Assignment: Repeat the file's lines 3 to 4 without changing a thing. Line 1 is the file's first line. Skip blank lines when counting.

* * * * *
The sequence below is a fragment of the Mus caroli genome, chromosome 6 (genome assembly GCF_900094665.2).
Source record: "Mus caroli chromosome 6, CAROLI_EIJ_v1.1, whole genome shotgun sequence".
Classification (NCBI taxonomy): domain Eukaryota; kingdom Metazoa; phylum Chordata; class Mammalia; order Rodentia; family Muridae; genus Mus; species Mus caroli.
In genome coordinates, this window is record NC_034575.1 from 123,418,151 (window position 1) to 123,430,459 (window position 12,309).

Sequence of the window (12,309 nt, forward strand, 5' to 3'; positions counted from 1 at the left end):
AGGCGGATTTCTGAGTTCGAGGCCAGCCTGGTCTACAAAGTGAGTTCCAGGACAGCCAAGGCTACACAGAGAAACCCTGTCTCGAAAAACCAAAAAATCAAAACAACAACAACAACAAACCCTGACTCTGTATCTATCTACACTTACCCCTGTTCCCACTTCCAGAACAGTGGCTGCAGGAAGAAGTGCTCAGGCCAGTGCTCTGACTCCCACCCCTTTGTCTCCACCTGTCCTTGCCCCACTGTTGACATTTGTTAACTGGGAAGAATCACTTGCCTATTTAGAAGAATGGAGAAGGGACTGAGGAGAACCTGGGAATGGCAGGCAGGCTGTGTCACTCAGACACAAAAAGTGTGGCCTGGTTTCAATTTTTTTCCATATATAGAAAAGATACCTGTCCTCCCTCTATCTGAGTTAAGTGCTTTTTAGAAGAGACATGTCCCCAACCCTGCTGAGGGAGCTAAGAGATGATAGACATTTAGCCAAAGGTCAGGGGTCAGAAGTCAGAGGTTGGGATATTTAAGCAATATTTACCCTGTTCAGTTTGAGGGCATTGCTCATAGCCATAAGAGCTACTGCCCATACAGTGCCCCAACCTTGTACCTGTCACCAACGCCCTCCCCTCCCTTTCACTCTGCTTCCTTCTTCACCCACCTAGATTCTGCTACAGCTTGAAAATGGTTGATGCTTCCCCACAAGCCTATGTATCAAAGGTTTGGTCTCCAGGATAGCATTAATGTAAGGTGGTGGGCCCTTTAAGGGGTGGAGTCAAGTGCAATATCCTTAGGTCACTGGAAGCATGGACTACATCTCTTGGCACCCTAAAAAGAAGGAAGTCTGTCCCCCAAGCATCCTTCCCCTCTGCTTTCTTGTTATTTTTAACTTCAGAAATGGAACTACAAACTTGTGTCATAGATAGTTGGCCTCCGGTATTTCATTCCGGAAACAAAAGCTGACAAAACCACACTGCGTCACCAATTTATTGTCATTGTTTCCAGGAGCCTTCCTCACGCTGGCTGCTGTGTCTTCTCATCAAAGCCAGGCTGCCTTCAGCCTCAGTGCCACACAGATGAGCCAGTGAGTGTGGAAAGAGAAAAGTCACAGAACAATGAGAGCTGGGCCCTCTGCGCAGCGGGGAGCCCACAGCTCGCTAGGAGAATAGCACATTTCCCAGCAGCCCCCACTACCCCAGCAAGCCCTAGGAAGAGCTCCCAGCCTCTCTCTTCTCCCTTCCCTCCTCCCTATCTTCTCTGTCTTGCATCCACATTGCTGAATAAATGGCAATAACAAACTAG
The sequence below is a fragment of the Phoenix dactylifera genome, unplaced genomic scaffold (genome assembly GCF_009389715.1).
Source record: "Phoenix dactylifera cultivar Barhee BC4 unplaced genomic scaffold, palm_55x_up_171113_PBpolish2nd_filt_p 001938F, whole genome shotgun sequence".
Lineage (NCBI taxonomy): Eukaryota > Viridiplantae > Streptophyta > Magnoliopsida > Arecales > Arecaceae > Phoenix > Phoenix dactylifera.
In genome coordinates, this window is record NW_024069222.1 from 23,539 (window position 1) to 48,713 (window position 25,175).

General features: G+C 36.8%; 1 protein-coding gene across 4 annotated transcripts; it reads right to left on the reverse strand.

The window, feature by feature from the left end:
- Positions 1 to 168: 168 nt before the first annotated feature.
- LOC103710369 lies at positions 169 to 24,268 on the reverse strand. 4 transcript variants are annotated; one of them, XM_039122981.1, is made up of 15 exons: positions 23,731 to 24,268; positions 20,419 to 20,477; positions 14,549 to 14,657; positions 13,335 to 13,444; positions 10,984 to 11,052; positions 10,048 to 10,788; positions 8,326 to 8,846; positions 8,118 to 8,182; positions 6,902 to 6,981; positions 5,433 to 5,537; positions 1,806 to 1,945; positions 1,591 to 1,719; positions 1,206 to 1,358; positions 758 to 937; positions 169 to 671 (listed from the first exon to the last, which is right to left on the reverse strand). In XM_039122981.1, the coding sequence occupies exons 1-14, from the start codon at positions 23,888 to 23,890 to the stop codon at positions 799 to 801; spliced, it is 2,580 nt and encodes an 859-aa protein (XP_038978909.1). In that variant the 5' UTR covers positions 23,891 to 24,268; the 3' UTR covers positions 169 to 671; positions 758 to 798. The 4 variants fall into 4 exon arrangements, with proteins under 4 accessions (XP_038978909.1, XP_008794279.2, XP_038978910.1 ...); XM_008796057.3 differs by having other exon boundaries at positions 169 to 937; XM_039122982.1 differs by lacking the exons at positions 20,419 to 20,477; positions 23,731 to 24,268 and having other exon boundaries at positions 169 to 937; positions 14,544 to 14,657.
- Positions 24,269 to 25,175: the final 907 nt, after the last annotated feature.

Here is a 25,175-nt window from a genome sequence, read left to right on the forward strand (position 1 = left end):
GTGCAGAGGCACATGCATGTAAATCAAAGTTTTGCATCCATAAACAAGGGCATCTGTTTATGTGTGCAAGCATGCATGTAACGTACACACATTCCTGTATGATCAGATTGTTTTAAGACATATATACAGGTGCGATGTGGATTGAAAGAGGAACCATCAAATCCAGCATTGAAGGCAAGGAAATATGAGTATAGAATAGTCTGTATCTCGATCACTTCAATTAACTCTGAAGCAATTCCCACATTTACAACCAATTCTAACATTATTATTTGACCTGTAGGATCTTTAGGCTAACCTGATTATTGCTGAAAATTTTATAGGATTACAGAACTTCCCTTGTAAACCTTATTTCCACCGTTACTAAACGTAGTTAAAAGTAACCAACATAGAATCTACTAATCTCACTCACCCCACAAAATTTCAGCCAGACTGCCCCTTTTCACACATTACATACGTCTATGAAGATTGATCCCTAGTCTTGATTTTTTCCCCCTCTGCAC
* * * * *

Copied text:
Classification (NCBI taxonomy): domain Eukaryota; kingdom Metazoa; phylum Chordata; class Mammalia; order Rodentia; family Muridae; genus Mus; species Mus caroli.
In genome coordinates, this window is record NC_034575.1 from 123,418,151 (window position 1) to 123,430,459 (window position 12,309).